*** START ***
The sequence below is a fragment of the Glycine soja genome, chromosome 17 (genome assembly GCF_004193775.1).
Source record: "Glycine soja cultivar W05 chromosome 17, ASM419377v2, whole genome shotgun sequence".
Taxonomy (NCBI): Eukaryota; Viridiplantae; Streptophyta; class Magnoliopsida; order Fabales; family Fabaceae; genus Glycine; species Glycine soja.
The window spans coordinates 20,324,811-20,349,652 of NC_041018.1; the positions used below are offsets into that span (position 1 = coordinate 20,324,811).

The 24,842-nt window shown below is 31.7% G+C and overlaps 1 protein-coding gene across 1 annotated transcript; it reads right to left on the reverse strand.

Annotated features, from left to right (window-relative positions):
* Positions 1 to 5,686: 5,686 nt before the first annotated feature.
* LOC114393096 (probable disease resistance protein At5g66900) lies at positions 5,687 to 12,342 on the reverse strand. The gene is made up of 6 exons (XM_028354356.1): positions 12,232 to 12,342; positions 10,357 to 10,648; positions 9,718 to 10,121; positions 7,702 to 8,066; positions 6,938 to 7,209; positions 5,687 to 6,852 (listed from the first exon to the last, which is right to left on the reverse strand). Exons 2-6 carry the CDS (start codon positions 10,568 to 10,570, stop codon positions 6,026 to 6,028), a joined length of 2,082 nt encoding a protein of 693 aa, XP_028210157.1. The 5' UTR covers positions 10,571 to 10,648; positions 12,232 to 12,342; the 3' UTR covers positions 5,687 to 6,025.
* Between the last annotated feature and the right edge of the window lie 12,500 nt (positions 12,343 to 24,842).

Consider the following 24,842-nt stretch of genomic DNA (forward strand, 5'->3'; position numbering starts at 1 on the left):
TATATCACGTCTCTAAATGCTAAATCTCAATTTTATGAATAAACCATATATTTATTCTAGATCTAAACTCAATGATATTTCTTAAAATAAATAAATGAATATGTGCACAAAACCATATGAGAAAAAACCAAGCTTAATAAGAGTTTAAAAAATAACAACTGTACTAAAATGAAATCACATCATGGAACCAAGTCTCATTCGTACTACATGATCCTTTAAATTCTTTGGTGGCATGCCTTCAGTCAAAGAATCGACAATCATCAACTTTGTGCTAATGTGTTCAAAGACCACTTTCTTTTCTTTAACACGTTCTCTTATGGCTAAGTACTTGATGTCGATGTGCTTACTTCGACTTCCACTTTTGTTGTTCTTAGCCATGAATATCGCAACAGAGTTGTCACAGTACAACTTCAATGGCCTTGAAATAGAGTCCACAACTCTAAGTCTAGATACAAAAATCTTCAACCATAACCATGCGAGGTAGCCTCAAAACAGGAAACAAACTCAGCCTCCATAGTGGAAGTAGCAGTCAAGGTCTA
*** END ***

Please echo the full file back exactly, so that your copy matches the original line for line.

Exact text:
The sequence below is a fragment of the Glycine soja genome, chromosome 17 (genome assembly GCF_004193775.1).
Source record: "Glycine soja cultivar W05 chromosome 17, ASM419377v2, whole genome shotgun sequence".
Taxonomy (NCBI): Eukaryota; Viridiplantae; Streptophyta; class Magnoliopsida; order Fabales; family Fabaceae; genus Glycine; species Glycine soja.
The window spans coordinates 20,324,811-20,349,652 of NC_041018.1; the positions used below are offsets into that span (position 1 = coordinate 20,324,811).

The 24,842-nt window shown below is 31.7% G+C and overlaps 1 protein-coding gene across 1 annotated transcript; it reads right to left on the reverse strand.

Annotated features, from left to right (window-relative positions):
* Positions 1 to 5,686: 5,686 nt before the first annotated feature.
* LOC114393096 (probable disease resistance protein At5g66900) lies at positions 5,687 to 12,342 on the reverse strand. The gene is made up of 6 exons (XM_028354356.1): positions 12,232 to 12,342; positions 10,357 to 10,648; positions 9,718 to 10,121; positions 7,702 to 8,066; positions 6,938 to 7,209; positions 5,687 to 6,852 (listed from the first exon to the last, which is right to left on the reverse strand). Exons 2-6 carry the CDS (start codon positions 10,568 to 10,570, stop codon positions 6,026 to 6,028), a joined length of 2,082 nt encoding a protein of 693 aa, XP_028210157.1. The 5' UTR covers positions 10,571 to 10,648; positions 12,232 to 12,342; the 3' UTR covers positions 5,687 to 6,025.
* Between the last annotated feature and the right edge of the window lie 12,500 nt (positions 12,343 to 24,842).

Consider the following 24,842-nt stretch of genomic DNA (forward strand, 5'->3'; position numbering starts at 1 on the left):
TATATCACGTCTCTAAATGCTAAATCTCAATTTTATGAATAAACCATATATTTATTCTAGATCTAAACTCAATGATATTTCTTAAAATAAATAAATGAATATGTGCACAAAACCATATGAGAAAAAACCAAGCTTAATAAGAGTTTAAAAAATAACAACTGTACTAAAATGAAATCACATCATGGAACCAAGTCTCATTCGTACTACATGATCCTTTAAATTCTTTGGTGGCATGCCTTCAGTCAAAGAATCGACAATCATCAACTTTGTGCTAATGTGTTCAAAGACCACTTTCTTTTCTTTAACACGTTCTCTTATGGCTAAGTACTTGATGTCGATGTGCTTACTTCGACTTCCACTTTTGTTGTTCTTAGCCATGAATATCGCAACAGAGTTGTCACAGTACAACTTCAATGGCCTTGAAATAGAGTCCACAACTCTAAGTCTAGATACAAAAATCTTCAACCATAACCATGCGAGGTAGCCTCAAAACAGGAAACAAACTCAGCCTCCATAGTGGAAGTAGCAGTCAAGGTCTA